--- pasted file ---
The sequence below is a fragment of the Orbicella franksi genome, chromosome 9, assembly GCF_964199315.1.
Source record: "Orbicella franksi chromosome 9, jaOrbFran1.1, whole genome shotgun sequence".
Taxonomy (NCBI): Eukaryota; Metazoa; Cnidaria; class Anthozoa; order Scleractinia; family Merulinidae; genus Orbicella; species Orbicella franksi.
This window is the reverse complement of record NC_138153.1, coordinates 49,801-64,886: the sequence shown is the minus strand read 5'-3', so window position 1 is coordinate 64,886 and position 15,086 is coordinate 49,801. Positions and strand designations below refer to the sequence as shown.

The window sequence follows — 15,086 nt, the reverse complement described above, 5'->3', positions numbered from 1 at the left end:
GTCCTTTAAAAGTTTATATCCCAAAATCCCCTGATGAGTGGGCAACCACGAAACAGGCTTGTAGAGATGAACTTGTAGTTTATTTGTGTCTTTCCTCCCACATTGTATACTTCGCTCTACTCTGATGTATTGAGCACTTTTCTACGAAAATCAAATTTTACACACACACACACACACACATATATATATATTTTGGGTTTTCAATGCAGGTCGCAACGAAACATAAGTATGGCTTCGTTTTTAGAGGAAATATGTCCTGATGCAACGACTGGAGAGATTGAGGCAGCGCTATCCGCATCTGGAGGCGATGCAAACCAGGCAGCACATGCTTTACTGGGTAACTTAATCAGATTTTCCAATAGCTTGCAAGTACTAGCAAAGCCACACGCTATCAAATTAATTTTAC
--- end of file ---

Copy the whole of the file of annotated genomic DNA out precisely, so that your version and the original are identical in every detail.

The sequence below is a fragment of the Orbicella franksi genome, chromosome 9, assembly GCF_964199315.1.
Source record: "Orbicella franksi chromosome 9, jaOrbFran1.1, whole genome shotgun sequence".
Taxonomy (NCBI): Eukaryota; Metazoa; Cnidaria; class Anthozoa; order Scleractinia; family Merulinidae; genus Orbicella; species Orbicella franksi.
This window is the reverse complement of record NC_138153.1, coordinates 49,801-64,886: the sequence shown is the minus strand read 5'-3', so window position 1 is coordinate 64,886 and position 15,086 is coordinate 49,801. Positions and strand designations below refer to the sequence as shown.

The window sequence follows — 15,086 nt, the reverse complement described above, 5'->3', positions numbered from 1 at the left end:
GTCCTTTAAAAGTTTATATCCCAAAATCCCCTGATGAGTGGGCAACCACGAAACAGGCTTGTAGAGATGAACTTGTAGTTTATTTGTGTCTTTCCTCCCACATTGTATACTTCGCTCTACTCTGATGTATTGAGCACTTTTCTACGAAAATCAAATTTTACACACACACACACACACACATATATATATATTTTGGGTTTTCAATGCAGGTCGCAACGAAACATAAGTATGGCTTCGTTTTTAGAGGAAATATGTCCTGATGCAACGACTGGAGAGATTGAGGCAGCGCTATCCGCATCTGGAGGCGATGCAAACCAGGCAGCACATGCTTTACTGGGTAACTTAATCAGATTTTCCAATAGCTTGCAAGTACTAGCAAAGCCACACGCTATCAAATTAATTTTAC